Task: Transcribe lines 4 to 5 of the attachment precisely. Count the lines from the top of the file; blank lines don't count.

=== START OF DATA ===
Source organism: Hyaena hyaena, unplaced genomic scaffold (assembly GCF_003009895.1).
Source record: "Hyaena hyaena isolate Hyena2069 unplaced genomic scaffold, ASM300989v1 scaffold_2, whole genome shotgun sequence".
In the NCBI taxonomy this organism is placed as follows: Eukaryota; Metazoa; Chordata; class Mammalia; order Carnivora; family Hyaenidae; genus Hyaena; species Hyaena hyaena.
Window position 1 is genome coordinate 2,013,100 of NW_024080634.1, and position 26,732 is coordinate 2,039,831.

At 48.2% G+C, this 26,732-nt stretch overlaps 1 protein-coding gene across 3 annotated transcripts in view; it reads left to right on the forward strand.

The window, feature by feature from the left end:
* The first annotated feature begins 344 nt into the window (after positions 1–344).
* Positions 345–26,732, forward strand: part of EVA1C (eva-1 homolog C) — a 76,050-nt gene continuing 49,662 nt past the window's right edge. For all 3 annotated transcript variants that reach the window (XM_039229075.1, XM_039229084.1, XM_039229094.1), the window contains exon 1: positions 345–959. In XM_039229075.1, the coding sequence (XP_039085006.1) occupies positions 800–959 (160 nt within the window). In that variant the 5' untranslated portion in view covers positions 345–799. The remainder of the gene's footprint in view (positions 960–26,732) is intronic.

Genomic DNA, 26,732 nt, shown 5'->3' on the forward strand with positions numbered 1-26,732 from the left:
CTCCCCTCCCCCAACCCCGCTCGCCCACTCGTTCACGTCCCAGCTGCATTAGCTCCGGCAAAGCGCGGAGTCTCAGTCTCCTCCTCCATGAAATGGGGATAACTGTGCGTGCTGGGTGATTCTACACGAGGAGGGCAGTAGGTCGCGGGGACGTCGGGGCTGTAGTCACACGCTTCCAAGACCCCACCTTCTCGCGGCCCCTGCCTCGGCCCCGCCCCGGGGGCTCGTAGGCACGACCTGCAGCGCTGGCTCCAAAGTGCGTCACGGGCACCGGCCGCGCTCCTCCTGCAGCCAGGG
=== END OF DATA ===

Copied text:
Window position 1 is genome coordinate 2,013,100 of NW_024080634.1, and position 26,732 is coordinate 2,039,831.

At 48.2% G+C, this 26,732-nt stretch overlaps 1 protein-coding gene across 3 annotated transcripts in view; it reads left to right on the forward strand.